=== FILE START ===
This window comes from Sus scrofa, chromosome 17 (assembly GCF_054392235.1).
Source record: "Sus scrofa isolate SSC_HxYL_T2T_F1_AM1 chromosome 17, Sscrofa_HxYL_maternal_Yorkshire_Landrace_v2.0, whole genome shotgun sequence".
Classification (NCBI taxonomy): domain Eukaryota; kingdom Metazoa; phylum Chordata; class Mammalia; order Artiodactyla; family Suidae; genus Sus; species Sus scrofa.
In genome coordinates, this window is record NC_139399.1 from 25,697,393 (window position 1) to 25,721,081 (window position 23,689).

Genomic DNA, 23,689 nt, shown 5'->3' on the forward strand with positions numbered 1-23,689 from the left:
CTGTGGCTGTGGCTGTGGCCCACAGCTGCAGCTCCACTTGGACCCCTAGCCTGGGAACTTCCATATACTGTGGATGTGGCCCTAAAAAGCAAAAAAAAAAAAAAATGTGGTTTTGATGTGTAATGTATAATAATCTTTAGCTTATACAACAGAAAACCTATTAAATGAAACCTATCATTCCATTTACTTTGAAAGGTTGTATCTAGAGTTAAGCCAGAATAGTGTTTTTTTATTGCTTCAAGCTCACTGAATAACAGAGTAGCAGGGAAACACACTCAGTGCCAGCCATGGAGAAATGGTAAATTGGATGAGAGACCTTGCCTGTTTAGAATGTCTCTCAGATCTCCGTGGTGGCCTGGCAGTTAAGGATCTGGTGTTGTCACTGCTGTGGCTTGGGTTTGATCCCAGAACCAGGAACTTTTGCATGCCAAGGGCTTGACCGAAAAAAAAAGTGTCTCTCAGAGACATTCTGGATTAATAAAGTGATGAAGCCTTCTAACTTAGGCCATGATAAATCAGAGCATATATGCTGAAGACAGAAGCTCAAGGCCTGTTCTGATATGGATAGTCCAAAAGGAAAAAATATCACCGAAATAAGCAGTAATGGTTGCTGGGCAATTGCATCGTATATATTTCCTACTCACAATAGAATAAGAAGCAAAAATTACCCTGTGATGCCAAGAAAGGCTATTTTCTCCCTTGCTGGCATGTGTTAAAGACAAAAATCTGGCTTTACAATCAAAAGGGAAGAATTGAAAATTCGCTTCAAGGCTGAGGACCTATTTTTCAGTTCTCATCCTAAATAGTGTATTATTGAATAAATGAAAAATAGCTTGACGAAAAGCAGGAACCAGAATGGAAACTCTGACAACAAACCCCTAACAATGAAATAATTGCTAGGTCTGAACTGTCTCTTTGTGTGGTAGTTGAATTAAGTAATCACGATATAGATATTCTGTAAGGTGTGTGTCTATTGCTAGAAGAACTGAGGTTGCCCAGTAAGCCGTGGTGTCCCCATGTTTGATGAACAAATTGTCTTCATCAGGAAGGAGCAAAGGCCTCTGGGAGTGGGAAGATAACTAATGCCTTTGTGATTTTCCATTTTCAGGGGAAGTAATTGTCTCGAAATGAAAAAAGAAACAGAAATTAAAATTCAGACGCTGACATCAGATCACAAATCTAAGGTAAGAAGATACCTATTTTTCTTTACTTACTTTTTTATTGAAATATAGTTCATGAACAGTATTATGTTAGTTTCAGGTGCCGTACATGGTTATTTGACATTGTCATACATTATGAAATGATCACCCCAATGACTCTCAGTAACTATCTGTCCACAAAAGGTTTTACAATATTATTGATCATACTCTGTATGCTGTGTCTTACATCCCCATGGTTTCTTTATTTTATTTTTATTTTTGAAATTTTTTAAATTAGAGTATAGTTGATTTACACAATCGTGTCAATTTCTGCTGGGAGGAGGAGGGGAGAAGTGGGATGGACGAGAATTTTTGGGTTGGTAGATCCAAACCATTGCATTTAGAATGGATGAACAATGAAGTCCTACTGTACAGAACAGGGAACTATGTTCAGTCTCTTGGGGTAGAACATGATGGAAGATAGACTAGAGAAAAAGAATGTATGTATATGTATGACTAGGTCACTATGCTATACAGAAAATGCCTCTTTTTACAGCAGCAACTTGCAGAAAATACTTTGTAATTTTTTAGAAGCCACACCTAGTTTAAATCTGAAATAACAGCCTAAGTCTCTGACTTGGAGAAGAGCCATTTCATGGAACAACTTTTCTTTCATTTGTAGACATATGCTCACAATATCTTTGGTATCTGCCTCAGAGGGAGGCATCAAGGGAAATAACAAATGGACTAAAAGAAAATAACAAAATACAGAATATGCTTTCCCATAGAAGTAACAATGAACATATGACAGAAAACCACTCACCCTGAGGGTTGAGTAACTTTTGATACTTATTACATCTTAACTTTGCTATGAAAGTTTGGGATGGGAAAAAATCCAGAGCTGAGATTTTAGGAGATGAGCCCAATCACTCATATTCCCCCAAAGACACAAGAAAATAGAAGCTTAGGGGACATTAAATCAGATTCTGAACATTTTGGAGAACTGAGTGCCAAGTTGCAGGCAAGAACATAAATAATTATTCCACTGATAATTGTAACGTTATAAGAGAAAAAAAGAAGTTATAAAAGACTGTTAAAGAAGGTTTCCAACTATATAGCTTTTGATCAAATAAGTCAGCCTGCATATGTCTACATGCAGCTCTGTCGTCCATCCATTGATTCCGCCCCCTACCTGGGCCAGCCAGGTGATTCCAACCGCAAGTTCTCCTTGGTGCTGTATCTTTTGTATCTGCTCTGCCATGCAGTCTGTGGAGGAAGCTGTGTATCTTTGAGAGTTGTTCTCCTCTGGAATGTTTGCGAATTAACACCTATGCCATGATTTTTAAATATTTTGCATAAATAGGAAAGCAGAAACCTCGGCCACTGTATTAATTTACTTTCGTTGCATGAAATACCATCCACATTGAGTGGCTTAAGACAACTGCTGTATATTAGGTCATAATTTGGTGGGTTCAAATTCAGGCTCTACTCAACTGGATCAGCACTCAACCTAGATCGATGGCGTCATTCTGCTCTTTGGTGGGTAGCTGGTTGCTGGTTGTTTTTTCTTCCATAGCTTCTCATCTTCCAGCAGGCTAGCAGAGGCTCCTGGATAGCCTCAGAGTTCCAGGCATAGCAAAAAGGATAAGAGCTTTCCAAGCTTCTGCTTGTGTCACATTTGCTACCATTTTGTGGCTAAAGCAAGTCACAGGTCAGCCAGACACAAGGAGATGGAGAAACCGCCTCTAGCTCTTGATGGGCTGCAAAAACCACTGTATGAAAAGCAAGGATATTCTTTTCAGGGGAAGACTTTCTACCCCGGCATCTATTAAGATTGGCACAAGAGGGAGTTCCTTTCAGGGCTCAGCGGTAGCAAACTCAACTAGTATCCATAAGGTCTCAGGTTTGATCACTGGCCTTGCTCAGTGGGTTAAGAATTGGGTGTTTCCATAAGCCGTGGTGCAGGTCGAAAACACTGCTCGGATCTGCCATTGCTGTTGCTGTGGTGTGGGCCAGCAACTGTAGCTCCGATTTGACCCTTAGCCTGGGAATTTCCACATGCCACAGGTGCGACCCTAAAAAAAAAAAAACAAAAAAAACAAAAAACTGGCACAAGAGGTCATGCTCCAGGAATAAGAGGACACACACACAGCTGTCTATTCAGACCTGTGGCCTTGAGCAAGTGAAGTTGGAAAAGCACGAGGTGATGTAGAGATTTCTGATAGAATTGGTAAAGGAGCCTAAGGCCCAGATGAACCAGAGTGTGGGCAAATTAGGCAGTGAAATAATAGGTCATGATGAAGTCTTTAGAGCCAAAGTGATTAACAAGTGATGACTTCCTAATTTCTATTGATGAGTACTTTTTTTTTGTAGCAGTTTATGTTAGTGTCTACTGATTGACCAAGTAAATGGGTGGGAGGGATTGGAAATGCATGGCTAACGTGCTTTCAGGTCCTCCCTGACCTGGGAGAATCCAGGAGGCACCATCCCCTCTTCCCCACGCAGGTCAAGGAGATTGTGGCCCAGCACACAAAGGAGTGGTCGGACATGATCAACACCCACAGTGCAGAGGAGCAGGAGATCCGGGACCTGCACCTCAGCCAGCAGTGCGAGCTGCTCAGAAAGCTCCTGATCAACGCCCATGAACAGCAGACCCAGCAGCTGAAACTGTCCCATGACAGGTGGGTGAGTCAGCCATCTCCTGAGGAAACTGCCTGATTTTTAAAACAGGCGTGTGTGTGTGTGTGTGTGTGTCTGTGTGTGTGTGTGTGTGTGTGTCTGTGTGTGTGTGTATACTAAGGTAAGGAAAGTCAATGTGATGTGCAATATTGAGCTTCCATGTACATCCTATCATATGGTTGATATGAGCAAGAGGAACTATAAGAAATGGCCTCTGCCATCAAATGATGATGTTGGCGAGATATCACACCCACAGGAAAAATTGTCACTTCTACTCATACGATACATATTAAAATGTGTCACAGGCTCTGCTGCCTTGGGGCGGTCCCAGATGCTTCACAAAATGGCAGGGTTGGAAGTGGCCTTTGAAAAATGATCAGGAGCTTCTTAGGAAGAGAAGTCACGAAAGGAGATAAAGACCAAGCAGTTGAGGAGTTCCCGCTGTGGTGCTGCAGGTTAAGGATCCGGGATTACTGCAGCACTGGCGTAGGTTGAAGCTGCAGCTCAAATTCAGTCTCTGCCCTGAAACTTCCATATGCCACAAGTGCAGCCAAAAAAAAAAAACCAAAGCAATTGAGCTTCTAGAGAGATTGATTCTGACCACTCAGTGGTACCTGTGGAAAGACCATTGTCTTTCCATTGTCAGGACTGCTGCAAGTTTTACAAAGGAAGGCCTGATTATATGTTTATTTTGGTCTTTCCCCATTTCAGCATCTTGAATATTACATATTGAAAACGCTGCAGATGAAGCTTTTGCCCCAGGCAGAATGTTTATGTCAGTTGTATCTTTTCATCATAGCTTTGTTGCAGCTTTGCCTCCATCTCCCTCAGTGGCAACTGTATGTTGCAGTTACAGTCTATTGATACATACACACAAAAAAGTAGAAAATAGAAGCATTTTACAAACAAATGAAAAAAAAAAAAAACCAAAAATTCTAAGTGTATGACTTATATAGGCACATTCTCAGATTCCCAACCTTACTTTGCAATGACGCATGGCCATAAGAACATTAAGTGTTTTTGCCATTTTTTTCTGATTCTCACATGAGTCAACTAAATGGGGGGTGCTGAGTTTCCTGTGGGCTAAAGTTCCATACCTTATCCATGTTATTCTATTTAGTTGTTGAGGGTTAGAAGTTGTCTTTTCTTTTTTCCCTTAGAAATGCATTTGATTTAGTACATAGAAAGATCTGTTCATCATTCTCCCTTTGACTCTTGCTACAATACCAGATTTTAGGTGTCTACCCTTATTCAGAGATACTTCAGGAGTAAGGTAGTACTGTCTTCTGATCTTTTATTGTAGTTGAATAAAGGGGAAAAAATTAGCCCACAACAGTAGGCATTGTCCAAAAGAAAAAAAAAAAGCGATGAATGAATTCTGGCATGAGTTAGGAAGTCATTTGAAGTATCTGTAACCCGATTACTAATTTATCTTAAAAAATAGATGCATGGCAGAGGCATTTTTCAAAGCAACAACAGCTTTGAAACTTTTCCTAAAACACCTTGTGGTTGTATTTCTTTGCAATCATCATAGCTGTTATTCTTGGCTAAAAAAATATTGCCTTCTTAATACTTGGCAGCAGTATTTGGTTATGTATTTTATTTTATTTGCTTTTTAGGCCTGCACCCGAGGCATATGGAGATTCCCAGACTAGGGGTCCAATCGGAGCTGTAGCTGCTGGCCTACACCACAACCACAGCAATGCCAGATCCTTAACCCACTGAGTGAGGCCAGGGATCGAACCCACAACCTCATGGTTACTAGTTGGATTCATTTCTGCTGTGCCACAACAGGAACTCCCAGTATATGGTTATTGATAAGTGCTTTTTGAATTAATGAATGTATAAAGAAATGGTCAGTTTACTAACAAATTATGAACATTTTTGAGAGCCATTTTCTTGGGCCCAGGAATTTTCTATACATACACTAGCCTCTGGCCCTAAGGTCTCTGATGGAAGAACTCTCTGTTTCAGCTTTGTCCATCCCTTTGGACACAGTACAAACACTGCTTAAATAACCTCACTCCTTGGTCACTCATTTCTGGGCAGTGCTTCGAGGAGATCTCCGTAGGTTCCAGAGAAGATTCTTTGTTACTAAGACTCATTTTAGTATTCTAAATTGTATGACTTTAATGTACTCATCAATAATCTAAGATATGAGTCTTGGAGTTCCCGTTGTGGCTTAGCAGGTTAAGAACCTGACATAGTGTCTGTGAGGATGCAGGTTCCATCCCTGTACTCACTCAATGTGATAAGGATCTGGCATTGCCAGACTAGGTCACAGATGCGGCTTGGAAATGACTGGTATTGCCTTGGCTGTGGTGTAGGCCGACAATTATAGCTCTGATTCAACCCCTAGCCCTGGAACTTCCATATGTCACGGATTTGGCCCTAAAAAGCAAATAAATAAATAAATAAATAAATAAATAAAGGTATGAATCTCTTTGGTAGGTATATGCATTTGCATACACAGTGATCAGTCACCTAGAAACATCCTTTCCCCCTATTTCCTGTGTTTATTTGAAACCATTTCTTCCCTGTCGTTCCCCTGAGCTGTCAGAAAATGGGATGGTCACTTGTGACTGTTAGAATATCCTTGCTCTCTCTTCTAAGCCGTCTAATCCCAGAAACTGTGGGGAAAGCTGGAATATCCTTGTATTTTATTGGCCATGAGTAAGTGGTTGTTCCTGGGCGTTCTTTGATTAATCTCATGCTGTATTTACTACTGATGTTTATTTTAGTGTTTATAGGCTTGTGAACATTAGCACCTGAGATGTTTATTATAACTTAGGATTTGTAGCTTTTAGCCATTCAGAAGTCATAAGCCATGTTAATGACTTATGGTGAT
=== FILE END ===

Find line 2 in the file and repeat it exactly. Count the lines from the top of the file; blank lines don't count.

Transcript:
Source record: "Sus scrofa isolate SSC_HxYL_T2T_F1_AM1 chromosome 17, Sscrofa_HxYL_maternal_Yorkshire_Landrace_v2.0, whole genome shotgun sequence".